TAILS OF A TRAVELLING CAT
Greetings, humans! We have been sitting on a station platform in Hannover for over an hour, our train has been delayed by 105 minutes. So I shall fill the time by writing about our last day in Berlin.
We started by getting the U-train (the German equivalent of London’s Tube) to Checkpoint Charlie, one of the border crossings of the Berlin Wall (yep, more history lessons today, folks). This was the area of the West controlled by the Americans and named after the letter C in the phonetic alphabet (Alpha is the crossing point from West to East Germany and Bravo is between East Germany and West Berlin if you’re interested).
Unlike the Bernauerstraẞe sector of the wall (which was in the French sector), here an artist’s installation marked the path of the wall in the form of brightly coloured purple and blue pipes above the streets where the wall had stood, which I suppose was kind of cool.
What I realised today was that the Wall was not a barrier dividing the city into its East and West halves, but instead a circular wall cutting off the West side of Berlin from the rest of East Germany, a tiny bit of West allowed to remain in the otherwise Eastern country, Berlin itself being firmly in the east of Germany. France, Britain and the US were responsible for controlling their parts of West Berlin, and East Berlin was controlled by the Russians – see my helpful map if you’re confused.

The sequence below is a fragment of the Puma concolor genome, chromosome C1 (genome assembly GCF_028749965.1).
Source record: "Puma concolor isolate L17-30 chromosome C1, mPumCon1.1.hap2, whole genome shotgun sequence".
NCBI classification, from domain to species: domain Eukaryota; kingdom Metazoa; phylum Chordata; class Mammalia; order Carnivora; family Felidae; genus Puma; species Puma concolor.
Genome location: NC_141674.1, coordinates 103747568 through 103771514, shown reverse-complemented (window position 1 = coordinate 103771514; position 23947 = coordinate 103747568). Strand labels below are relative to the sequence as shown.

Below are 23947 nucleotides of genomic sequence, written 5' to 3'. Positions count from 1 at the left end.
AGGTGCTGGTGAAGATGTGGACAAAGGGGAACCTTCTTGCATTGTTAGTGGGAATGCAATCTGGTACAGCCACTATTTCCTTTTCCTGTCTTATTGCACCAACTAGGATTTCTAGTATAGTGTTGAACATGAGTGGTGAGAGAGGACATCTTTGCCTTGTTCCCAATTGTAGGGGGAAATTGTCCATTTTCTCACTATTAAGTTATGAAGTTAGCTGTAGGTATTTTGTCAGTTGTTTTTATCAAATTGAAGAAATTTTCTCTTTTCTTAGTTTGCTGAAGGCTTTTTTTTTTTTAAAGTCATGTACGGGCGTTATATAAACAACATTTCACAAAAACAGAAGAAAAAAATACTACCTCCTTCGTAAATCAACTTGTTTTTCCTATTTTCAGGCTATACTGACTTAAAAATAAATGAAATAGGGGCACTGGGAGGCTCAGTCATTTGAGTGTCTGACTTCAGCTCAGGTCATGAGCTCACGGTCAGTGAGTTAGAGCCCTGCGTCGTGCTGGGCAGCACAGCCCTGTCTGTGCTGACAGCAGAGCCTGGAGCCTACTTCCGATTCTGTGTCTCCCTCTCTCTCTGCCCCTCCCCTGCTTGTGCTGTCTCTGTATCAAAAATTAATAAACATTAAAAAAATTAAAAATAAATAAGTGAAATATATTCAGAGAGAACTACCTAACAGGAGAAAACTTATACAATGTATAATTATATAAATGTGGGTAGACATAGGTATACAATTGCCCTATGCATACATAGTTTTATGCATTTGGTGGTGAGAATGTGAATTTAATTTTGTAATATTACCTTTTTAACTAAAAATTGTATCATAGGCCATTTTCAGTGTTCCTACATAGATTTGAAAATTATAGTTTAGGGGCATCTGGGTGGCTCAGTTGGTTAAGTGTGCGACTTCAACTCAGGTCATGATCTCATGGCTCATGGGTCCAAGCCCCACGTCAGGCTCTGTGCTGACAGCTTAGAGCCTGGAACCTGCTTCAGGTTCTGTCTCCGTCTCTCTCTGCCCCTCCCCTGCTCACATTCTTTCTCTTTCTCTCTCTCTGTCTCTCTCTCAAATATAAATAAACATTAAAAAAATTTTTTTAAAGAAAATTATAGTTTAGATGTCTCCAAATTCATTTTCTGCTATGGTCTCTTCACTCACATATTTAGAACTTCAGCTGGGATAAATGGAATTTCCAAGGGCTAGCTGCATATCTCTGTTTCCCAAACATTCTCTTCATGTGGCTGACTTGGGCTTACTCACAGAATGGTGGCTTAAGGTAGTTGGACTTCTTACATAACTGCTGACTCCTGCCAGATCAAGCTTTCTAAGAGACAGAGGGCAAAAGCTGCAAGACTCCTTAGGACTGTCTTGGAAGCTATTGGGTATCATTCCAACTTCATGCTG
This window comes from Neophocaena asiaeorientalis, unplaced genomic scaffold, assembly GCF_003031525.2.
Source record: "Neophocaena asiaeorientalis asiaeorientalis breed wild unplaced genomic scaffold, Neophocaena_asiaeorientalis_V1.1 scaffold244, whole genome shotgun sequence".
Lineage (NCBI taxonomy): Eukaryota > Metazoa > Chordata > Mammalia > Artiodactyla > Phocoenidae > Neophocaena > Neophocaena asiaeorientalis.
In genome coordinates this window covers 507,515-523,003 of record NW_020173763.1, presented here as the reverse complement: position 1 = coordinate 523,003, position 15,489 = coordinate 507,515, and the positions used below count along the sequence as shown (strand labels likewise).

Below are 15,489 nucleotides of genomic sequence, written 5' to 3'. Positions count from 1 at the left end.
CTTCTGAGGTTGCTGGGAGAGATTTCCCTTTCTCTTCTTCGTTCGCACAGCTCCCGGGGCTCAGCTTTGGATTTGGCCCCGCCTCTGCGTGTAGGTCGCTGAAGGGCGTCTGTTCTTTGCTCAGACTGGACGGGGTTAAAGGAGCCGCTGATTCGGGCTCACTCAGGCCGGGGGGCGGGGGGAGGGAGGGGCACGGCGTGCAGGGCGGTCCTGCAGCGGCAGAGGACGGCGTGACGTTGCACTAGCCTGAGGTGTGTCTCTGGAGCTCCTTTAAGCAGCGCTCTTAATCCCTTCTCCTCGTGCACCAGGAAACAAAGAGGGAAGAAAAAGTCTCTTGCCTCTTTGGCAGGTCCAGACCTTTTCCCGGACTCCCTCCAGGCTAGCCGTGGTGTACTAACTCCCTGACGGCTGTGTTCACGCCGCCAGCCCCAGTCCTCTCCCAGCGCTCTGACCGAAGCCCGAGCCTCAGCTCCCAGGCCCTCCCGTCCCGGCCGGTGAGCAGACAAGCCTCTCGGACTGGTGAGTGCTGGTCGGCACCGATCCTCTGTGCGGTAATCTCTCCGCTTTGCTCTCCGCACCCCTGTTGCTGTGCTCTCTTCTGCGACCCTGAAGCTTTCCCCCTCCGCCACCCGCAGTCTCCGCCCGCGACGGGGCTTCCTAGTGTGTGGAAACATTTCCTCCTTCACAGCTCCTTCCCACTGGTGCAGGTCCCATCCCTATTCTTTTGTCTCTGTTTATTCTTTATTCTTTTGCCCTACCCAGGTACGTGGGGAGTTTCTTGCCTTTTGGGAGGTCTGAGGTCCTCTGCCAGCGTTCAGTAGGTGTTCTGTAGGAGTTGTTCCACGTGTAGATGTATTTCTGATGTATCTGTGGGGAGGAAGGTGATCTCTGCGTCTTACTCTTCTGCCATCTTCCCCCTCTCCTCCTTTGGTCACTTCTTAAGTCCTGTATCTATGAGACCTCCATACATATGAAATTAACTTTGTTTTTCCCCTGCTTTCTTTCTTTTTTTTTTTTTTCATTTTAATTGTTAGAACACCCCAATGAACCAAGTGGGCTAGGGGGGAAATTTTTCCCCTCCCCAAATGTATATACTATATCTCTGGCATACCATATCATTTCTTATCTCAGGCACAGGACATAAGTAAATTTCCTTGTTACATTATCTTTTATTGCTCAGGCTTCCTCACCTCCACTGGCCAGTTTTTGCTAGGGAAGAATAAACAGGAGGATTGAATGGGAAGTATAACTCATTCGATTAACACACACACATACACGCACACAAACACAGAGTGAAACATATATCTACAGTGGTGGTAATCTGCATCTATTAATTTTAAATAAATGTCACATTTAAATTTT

The Wall was set up by the German Democratic Republic (East Germany) to 'protect its citizens from fascism' as it was building a socialist state, however West Berliner’s referred to it as the Wall of Shame and its real purpose was to stop East Berliners fleeing to the West through West Berlin. Credit for this information goes to the information boards posted all around Checkpoint Charlie and at Bernauerstraẞe.
After some more souvenir shopping at Checkpoint Charlie, we moved onto the Topographie Des Terrors, a museum and memorial documenting the events of World War II including Hitler’s rise to power and the Holocaust. The longest remaining stretch of the Berlin Wall can also be found here, even if it was a bit torn down. The concrete tube over the top prevented people climbing it, concrete extending behind the wall stopped vehicles knocking it down by driving into it (I’m not sure how effective this was).
Strangely enough, when the Wall was brought down in 1989, the Limex-Beau company sold off parts of the wall, stamped for authentication to be used as road building materials. I find this very odd behaviour, but then what can one expect, they were human…
Things started to get a bit heavy so we took a break for lunch and visited another nice park and then headed over to Brammibal’s Doughnuts. My humans were very pleased with themselves for finding an all vegan doughnut bakery. They shared (ginormous) glazed ring doughnuts. They were chocolate peanut fudge, peanut banana fudge, nougat and hazelnut sprinkle. I have been reliably informed that they tasted fantastic, if you like doughnuts and are ever in Berlin, Germany or central Europe in general, a trip here is a must.